What is PROMPT?

  • PROMPT stands for Prospective Registry Of Multi Plex Testing
  • It is an online registry for patients who have had multi-gene panel testing and have tested positive for a genetic change that may be linked to an increased risk of developing cancer
  • It will be an on-going registry that will be enrolling patients from all over the country for many years

What is the goal of PROMPT?

  • To better understand the cancer risks associated with hereditary cancer genes
  • This will lead to more powerful studies aimed at understanding and defining more specific management recommendations for newer genes included on the Myriad myRisk™ panel

Who is eligible to participate?

  • Patients who have genetic changes (mutations) identified on a hereditary cancer panel
  • The registry is most interested in mutations in genes that are not well characterized (for example, patients with a BRCA1 or BRCA2 mutation will not be included)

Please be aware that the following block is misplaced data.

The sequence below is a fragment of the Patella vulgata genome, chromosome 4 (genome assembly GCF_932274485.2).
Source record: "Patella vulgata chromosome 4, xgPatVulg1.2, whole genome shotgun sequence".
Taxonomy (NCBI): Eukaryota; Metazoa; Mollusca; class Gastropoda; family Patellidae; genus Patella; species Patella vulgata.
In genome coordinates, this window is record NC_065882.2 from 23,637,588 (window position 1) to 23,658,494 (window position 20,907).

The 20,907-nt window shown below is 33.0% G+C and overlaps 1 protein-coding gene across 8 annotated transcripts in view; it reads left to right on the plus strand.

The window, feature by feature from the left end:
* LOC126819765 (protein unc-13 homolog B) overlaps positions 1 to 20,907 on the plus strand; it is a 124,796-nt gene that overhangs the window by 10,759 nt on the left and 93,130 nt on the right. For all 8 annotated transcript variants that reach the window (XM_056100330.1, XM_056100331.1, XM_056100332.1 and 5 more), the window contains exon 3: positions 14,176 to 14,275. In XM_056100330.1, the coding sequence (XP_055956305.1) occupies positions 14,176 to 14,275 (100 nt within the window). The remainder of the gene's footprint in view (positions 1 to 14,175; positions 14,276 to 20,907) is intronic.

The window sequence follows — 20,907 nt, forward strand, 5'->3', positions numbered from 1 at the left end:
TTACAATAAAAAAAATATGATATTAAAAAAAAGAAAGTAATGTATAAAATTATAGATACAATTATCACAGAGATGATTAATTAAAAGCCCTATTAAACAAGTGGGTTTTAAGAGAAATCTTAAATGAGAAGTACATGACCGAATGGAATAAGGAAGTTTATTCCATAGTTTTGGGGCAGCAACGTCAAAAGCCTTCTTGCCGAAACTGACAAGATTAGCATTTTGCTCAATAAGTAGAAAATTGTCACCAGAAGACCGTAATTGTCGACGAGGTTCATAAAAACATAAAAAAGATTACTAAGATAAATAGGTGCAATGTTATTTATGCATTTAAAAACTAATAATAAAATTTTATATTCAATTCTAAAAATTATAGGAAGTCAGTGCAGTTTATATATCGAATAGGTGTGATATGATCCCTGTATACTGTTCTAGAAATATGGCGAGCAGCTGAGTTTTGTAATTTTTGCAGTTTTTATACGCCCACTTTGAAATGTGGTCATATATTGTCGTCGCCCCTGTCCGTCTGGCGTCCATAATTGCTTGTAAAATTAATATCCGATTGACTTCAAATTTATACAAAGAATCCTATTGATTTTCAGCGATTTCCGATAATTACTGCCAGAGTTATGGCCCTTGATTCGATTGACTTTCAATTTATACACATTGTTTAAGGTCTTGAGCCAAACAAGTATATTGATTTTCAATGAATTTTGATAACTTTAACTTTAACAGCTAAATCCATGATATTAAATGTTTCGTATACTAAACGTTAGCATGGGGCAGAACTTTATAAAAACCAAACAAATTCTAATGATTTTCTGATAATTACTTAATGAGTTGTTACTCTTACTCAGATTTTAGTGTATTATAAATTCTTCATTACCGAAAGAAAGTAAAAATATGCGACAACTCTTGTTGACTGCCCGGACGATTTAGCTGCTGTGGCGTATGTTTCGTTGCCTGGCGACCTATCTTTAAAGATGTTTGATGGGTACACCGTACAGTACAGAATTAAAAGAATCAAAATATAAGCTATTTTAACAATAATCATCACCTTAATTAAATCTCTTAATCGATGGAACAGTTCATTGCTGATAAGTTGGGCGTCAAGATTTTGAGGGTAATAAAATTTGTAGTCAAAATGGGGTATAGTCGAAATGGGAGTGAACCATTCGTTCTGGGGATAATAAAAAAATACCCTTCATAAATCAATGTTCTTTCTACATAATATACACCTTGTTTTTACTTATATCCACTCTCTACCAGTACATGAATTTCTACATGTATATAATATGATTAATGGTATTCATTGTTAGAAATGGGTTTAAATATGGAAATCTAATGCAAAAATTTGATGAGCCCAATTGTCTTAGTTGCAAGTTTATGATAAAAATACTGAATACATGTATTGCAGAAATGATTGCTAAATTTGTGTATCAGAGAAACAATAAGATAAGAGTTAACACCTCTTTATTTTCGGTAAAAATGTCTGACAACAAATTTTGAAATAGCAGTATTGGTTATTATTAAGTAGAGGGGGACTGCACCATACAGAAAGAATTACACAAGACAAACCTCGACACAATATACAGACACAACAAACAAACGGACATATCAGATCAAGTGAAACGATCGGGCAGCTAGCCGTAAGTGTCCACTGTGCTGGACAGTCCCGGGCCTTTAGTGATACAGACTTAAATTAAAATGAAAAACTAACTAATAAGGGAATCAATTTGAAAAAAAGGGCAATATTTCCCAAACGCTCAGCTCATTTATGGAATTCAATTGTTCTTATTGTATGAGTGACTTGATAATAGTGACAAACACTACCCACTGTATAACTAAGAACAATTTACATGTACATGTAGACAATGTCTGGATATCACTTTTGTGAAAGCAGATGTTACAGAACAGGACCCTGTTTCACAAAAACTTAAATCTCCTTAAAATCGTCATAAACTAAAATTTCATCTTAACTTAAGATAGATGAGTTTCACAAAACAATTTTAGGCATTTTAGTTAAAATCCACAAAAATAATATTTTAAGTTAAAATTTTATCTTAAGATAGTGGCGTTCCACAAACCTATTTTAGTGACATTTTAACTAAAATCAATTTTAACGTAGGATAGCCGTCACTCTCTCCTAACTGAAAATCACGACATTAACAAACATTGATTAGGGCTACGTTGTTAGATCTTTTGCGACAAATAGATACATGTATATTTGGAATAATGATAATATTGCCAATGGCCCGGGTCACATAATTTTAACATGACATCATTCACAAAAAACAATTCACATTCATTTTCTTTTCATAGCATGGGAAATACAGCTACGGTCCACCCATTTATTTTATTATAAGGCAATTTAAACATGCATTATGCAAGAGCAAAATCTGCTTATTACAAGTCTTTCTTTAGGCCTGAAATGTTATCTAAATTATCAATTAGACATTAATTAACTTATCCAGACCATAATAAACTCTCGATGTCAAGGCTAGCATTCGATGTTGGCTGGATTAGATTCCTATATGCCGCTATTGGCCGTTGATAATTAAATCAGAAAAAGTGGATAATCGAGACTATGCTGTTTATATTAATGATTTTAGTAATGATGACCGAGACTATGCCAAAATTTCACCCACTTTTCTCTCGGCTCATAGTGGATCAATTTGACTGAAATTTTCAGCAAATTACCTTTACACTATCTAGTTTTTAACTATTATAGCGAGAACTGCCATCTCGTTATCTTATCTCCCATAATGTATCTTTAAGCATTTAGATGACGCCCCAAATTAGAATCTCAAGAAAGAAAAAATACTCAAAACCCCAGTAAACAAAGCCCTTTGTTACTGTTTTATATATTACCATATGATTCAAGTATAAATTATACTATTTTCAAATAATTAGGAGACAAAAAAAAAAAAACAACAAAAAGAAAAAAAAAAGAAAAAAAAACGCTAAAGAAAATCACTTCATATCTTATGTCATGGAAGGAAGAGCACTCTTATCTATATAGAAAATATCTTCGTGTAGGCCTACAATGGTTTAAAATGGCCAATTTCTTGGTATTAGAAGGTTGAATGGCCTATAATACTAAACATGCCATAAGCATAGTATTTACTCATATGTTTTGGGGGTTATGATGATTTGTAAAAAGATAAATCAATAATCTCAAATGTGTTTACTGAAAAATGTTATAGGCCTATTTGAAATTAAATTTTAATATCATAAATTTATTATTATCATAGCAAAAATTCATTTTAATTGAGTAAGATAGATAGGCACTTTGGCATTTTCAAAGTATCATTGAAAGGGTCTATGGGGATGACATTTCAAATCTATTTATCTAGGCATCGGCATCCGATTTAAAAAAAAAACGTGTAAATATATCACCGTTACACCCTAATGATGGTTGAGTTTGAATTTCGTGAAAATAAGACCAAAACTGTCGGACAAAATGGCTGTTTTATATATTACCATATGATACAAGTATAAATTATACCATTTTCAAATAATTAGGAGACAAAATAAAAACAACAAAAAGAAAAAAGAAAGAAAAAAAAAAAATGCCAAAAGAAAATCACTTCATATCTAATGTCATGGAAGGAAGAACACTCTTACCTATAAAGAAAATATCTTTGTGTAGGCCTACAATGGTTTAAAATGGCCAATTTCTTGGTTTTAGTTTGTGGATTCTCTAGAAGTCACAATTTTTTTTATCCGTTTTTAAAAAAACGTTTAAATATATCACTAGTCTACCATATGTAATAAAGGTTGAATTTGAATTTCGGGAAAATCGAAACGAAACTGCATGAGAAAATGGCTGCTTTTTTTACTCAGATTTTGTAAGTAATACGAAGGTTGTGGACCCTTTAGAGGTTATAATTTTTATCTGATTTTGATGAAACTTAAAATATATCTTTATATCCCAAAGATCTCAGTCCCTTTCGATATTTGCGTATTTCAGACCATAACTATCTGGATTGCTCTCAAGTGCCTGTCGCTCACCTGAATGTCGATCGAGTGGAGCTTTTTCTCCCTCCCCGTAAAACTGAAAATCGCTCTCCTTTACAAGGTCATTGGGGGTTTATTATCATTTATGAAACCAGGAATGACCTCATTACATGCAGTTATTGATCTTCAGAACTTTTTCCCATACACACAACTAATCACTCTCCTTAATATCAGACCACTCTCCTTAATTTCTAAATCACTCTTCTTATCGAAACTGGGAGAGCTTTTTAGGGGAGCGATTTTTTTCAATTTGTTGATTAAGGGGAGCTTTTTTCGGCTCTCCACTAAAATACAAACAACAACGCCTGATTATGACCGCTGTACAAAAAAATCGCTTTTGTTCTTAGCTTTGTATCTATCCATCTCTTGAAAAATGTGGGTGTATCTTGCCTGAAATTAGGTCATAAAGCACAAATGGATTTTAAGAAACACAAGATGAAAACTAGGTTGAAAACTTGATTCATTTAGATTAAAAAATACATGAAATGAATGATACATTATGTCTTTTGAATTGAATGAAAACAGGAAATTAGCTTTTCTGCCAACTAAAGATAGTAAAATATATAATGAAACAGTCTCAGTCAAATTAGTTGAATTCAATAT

How do patients enroll?

  • Enrollment is completely patient driven. Healthcare providers can encourage their patients to enroll, but the patient must register themselves.
  • Eligible patients can enroll in the registry by visiting the website www.promptstudy.org
  • To register, patients will complete a survey about their personal & family history of cancer

What does it involve?

  • Eligible patients can enroll in the registry by visiting the website www.promptstudy.org
  • To register, patients will complete a survey about their personal & family history of cancer
  • All personal information is entered on a secure system and patients can either opt-in or opt-out of being contacted about future research opportunities
  • There is no cost to patients or providers to participate

Where to learn more?

What is Myriad’s involvement?

  • Myriad will be including a letter from PROMPT in Myriad myRisk test results so patients can learn more and self-enroll into the study
  • Myriad will be fully supporting the promotion of PROMPT to help advance the scientific knowledge and clinical understanding of the newer hereditary cancer genes